But, alas—most of us in QA are nerds.

 The QA Pharm

Saturday, June 12, 2010

Patients Take the Individual, not the Average

Many decades ago, my high school science club sponsored a field trip to Eli Lilly. Our little group of longhaired and bell-bottomed kids (after all it was the 60’s) was ushered into a little room to watch the introductory video about the history of the company and Colonel Lilly. This was followed by a guided window tour by a Lilly employee who would never know that he started a sequence of events in my life that led me to the pharmaceutical industry.

I have often thought about that day, which gave focus and purpose to my academic studies. But these many years later, I mostly remember the tour guide.

I recall how he pointed to each piece of equipment and explained what it did, how it worked, why it was important to the process, and even who was important as he pointed to each operator in the area and told us their roles.

When we finally arrived at the end of the tour, our guide showed us the final product being filled and packaged and said that everything we had seen up to this point was important for each and every vial that was coming off the line. It was with a reverential awe that our guide said that each vial would be going to a person whose life depended upon it.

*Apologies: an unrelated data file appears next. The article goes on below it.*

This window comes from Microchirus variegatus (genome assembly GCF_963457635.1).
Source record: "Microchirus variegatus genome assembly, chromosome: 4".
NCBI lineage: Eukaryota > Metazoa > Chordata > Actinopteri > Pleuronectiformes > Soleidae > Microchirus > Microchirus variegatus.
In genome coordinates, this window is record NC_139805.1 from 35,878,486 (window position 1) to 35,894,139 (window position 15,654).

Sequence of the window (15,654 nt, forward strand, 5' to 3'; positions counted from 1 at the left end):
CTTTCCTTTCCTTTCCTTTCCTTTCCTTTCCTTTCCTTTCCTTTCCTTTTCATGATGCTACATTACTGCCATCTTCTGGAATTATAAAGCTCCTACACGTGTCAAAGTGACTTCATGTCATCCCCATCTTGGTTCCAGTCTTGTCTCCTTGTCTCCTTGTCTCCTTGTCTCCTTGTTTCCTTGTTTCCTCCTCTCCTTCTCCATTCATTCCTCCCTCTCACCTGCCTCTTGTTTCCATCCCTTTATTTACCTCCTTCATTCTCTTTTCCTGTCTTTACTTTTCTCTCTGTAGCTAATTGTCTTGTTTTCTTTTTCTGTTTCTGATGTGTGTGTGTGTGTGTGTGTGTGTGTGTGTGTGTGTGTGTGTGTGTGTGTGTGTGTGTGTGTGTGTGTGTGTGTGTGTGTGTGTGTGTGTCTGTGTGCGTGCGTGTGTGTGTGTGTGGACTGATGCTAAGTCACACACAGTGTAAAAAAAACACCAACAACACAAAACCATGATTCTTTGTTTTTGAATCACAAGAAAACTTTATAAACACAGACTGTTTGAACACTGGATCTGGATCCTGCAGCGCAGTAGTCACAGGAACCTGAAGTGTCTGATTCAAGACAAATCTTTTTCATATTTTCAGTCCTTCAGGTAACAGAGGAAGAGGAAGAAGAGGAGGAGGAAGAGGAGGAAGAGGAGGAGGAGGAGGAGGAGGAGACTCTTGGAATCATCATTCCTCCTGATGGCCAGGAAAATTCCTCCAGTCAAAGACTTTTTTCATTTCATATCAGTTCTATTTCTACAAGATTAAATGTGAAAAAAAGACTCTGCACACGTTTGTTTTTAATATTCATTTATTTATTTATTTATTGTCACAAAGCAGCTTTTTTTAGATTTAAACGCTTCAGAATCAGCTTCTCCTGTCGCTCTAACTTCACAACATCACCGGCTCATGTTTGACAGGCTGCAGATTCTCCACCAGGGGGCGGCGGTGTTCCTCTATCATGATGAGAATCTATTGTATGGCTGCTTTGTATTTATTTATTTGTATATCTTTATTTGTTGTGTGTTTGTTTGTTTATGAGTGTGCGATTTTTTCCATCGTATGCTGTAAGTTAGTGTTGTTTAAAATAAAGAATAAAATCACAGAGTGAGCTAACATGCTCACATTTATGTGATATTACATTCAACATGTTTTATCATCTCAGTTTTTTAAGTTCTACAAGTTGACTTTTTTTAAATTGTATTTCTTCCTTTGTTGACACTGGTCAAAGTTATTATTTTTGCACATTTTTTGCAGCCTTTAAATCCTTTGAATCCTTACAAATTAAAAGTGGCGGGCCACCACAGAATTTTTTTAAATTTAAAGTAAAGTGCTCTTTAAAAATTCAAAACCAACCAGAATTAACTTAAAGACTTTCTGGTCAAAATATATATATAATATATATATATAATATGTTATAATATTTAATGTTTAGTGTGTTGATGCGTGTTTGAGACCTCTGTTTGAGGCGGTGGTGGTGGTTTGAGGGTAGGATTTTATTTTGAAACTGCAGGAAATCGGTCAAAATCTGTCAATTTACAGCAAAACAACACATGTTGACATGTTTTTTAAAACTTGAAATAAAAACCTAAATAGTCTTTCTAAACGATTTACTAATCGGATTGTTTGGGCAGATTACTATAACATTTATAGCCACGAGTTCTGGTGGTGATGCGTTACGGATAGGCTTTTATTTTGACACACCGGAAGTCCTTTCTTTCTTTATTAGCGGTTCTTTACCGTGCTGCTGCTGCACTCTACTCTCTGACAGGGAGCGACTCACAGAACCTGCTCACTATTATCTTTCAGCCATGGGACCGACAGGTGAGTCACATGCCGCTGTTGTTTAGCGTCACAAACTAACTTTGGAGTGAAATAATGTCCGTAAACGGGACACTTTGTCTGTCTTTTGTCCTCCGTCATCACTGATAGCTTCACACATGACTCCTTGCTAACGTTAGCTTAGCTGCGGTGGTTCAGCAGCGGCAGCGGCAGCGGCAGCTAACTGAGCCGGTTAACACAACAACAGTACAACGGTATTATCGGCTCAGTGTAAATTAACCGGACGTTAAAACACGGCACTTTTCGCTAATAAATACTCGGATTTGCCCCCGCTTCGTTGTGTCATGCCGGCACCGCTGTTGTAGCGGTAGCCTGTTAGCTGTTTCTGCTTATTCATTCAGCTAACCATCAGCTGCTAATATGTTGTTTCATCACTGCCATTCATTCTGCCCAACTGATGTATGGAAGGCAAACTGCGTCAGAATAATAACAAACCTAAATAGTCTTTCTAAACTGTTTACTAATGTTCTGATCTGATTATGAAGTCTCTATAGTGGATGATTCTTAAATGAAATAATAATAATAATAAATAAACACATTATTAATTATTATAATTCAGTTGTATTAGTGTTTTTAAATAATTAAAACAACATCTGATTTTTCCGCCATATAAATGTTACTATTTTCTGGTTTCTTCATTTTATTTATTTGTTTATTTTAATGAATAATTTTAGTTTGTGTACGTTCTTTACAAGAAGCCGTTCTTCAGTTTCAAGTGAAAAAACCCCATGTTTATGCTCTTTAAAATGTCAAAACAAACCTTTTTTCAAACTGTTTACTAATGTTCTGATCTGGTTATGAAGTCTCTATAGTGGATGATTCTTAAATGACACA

That tour guide got it right. Patients take the individual, not the average.

It is manifestly impossible to sample a sufficient quantity of finished product to assure the conformity down to the unit level. However, it is the unit level that is taken by the patient, sometimes daily for their entire life.

So, if we cannot provide adequate assurance down to the unit level by testing alone, and if it is important that we must for the sake of each use by the patient—then what gives? Is this a double bind?

The answer is in the Quality Management System.

The purpose of each element of the Quality Management System is to collectively work together to control the manufacture of the drug product from the suppliers’ materials received at the dock to the final product in the shipping containers coming off planes and barges around the world and onto hospital and pharmacy shelves—through to the end of the expiration date.

Each step along the way from dock to stock is based on science and engineering. The Quality Management System ensures that the science and engineering foundation is vigilantly protected from undesirable and unintentional variation that could negatively impact the product at the patient level. And if it does, the problem and product impact are thoroughly investigated and the underlying cause is engineered out.

This is the field of Quality Assurance. It’s all about the patient and the individual unit, as well as the controlling the way we work to ensure consistency and predictability. Patients deserve no less.